- With Mayo Clinic nutritionists
Jennifer Nelson, M.S., R.D. and Katherine Zeratsky, R.D.read biographyclose window
Jennifer Nelson, M.S., R.D. and Katherine Zeratsky, R.D.Katherine Zeratsky and Jennifer Nelson
Jennifer K. Nelson, M.S., R.D., L.D., C.N.S.D.
Jennifer Nelson is your link to a better diet. As specialty editor of the nutrition and healthy eating guide, she plays a vital role in bringing you healthy recipes and meal planning.
"Nutrition is one way people have direct control over the quality of their lives," she says. "I hope to translate the science of nutrition into ways that people can select and prepare great-tasting foods that help maintain health and treat disease."
A St. Paul, Minn., native, she has been with Mayo Clinic since 1978, and is director of clinical dietetics and an associate professor of nutrition at Mayo Clinic College of Medicine.
She leads clinical nutrition efforts for a staff of more than 60 clinical dietitians and nine dietetic technicians and oversees nutrition services, staffing, strategic and financial planning, and quality improvement. Nelson was co-editor of the "Mayo Clinic Diet" and the James Beard Foundation Award-winning "The New Mayo Clinic Cookbook." She has been a contributing author to and reviewer of many other Mayo Clinic books, including "Mayo Clinic Healthy Weight for EveryBody," "The Mayo Clinic Family Health Book" and "The Mayo Clinic/Williams Sonoma Cookbook." She contributes to the strategic direction of the Food & Nutrition Center, which includes creating recipes and menus, reviewing nutrition content of various articles, and providing expert answers to nutrition questions.
Katherine Zeratsky, R.D., L.D.
As a specialty editor of the nutrition and healthy eating guide, Katherine Zeratsky helps you sort through the facts and figures, the fads and the hype to learn more about nutrition and diet.
A Marinette, Wis., native, she is certified in dietetics by the state of Minnesota and the American Dietetic Association. She has been with Mayo Clinic since 1999.
She's active in nutrition-related curriculum and course development in wellness nutrition at Mayo Clinic in Rochester, Minn., and nutrition related to weight management and practical applications of nutrition-related lifestyle changes.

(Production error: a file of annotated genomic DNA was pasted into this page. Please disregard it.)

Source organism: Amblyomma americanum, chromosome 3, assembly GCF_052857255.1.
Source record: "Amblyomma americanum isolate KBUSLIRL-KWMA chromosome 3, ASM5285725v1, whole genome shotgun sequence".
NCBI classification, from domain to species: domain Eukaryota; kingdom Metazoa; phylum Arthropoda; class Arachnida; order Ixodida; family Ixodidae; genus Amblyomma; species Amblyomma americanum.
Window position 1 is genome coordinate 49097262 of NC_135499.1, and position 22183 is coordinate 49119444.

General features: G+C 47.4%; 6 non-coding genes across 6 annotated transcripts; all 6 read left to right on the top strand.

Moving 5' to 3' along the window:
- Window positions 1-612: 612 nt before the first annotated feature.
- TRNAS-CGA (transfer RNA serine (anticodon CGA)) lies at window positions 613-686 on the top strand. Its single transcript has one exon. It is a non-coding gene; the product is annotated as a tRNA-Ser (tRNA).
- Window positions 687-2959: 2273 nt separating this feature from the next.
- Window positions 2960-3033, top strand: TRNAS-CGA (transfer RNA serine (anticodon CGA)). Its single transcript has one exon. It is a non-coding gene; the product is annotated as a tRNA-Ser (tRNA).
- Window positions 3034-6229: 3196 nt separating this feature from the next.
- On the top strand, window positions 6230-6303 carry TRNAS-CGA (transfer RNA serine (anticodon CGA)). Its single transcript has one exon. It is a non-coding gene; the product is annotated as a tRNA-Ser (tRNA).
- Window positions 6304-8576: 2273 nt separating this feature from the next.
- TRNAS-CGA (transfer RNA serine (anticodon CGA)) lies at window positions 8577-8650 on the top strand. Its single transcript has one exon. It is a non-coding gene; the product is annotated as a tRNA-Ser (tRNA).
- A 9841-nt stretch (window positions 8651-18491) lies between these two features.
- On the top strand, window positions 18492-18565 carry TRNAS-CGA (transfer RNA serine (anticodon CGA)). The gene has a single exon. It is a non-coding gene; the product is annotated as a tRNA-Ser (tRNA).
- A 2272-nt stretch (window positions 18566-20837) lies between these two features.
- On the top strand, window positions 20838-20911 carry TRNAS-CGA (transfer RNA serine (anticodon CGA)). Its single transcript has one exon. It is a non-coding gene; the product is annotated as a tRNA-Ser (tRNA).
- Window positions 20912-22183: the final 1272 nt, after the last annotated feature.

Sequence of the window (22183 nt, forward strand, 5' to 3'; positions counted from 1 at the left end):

Other areas of interest include food and nutrition for all life stages, active lifestyles and the culinary arts.
She graduated from the University of Wisconsin-Madison, served a dietetic internship at the University of Iowa Hospitals and Clinics, and worked as a registered dietitian and health risk counselor at ThedaCare of Appleton, Wis., before joining the Mayo Clinic staff.
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Sept. 5, 2012
What messages are kids getting about nutrition?
By Jennifer Nelson, M.S., R.D. and Katherine Zeratsky, R.D.
At a recent picnic with my extended family, my 8-year-old child and a 12-year-old nephew were discussing the calorie content of a certain food. My mother commented to me that she didn't even know what a calorie was when she was their age let alone be worried about it.
And as a parent, my mother certainly didn't worry about whether I was getting the right number of minutes of physical activity each day.
Times have changed. Obesity and eating disorders are on the rise among children under the age of 12. One might lay the blame on any or a combination of the following: technology, safety, shifts in parents working more or outside the home, or food choices.
Rather than playing the blame game, however, perhaps we need to step back and reflect on our reaction to weight and childhood obesity.
In our well-intended fight against obesity, have we yelled too loudly, sending the wrong messages to children? Put too much emphasis on weight rather than health? Created feelings of anxiety and regret around food and numbers on a scale?
How do you talk to kids about food, health, exercise and weight?
Here are few suggestions:
- Be a role model. Actions speak louder than words. Let your children see you enjoying all food — in reasonable portions and in the context of a nutritious diet.
- Get up and play. Be active inside and outside. Dance, hop, jump, skip. Visit a park. Don't just sit on the bench.
- Be happy in your own skin. Negative talk about your weight puts the focus unnecessarily on appearance rather than health and a positive body image.
- Don't treat food as a reward. Remember food is first and foremost nourishment. This one gets complex as food is ingrained in our culture, making it difficult to separate food from emotions. But try to focus on the occasion (for example, a birthday) and not the food (cake).
- Stay connected. Plan, cook and eat meals together. You can see firsthand how your child chooses foods and portion sizes. Gently guide his or her choices. Watch for red flags of a possible eating disorder, such as eliminating foods or entire food groups, and strange behaviors with food or at meal times.
- Talk about cues. Educate kids about listening to their body's hunger cues rather than eating in response to external cues such as "it looks good" or "I'm watching TV so I need a snack."
As kids grow and mature, their body image and self-esteem evolve. If you have concerns that your child has issues related to weight or food, talk to your health care provider, sooner rather than later.
Any advice to share with a fellow parent? Anything you've done that has worked well for your child? Or anything you'd do differently? Please share.
To our children's health,